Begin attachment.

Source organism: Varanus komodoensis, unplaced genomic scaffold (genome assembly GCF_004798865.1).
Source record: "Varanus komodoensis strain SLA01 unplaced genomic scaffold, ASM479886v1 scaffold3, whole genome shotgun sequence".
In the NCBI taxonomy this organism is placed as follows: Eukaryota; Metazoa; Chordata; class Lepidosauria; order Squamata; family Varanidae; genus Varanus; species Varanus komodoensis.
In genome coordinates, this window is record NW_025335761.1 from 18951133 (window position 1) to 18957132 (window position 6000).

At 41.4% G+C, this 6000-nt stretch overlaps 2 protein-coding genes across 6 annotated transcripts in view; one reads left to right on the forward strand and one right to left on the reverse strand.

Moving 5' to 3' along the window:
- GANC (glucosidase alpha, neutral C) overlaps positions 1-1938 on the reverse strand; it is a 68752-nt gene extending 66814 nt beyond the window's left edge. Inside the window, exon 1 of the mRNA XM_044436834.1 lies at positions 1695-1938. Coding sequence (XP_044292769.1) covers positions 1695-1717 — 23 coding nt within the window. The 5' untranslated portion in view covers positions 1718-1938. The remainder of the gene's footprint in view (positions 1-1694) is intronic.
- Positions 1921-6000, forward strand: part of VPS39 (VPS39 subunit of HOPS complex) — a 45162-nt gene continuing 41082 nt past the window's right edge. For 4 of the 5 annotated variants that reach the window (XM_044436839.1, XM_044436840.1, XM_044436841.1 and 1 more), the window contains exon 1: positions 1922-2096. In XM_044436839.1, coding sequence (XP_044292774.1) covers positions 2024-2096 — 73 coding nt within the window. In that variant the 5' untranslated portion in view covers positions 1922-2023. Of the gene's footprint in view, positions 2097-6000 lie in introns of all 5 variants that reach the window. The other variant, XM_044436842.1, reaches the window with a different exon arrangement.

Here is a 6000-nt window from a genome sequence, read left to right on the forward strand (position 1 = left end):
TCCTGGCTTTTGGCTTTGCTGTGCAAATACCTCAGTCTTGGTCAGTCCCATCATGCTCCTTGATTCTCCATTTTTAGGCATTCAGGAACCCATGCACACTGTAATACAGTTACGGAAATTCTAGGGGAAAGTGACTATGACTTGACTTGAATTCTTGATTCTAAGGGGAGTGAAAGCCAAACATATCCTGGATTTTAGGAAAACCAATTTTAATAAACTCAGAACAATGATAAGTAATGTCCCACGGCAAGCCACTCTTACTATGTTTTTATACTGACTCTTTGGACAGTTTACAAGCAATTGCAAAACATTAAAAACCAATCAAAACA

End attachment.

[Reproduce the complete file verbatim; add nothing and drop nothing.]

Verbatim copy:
Source organism: Varanus komodoensis, unplaced genomic scaffold (genome assembly GCF_004798865.1).
Source record: "Varanus komodoensis strain SLA01 unplaced genomic scaffold, ASM479886v1 scaffold3, whole genome shotgun sequence".
In the NCBI taxonomy this organism is placed as follows: Eukaryota; Metazoa; Chordata; class Lepidosauria; order Squamata; family Varanidae; genus Varanus; species Varanus komodoensis.
In genome coordinates, this window is record NW_025335761.1 from 18951133 (window position 1) to 18957132 (window position 6000).

At 41.4% G+C, this 6000-nt stretch overlaps 2 protein-coding genes across 6 annotated transcripts in view; one reads left to right on the forward strand and one right to left on the reverse strand.

Moving 5' to 3' along the window:
- GANC (glucosidase alpha, neutral C) overlaps positions 1-1938 on the reverse strand; it is a 68752-nt gene extending 66814 nt beyond the window's left edge. Inside the window, exon 1 of the mRNA XM_044436834.1 lies at positions 1695-1938. Coding sequence (XP_044292769.1) covers positions 1695-1717 — 23 coding nt within the window. The 5' untranslated portion in view covers positions 1718-1938. The remainder of the gene's footprint in view (positions 1-1694) is intronic.
- Positions 1921-6000, forward strand: part of VPS39 (VPS39 subunit of HOPS complex) — a 45162-nt gene continuing 41082 nt past the window's right edge. For 4 of the 5 annotated variants that reach the window (XM_044436839.1, XM_044436840.1, XM_044436841.1 and 1 more), the window contains exon 1: positions 1922-2096. In XM_044436839.1, coding sequence (XP_044292774.1) covers positions 2024-2096 — 73 coding nt within the window. In that variant the 5' untranslated portion in view covers positions 1922-2023. Of the gene's footprint in view, positions 2097-6000 lie in introns of all 5 variants that reach the window. The other variant, XM_044436842.1, reaches the window with a different exon arrangement.

Here is a 6000-nt window from a genome sequence, read left to right on the forward strand (position 1 = left end):
TCCTGGCTTTTGGCTTTGCTGTGCAAATACCTCAGTCTTGGTCAGTCCCATCATGCTCCTTGATTCTCCATTTTTAGGCATTCAGGAACCCATGCACACTGTAATACAGTTACGGAAATTCTAGGGGAAAGTGACTATGACTTGACTTGAATTCTTGATTCTAAGGGGAGTGAAAGCCAAACATATCCTGGATTTTAGGAAAACCAATTTTAATAAACTCAGAACAATGATAAGTAATGTCCCACGGCAAGCCACTCTTACTATGTTTTTATACTGACTCTTTGGACAGTTTACAAGCAATTGCAAAACATTAAAAACCAATCAAAACA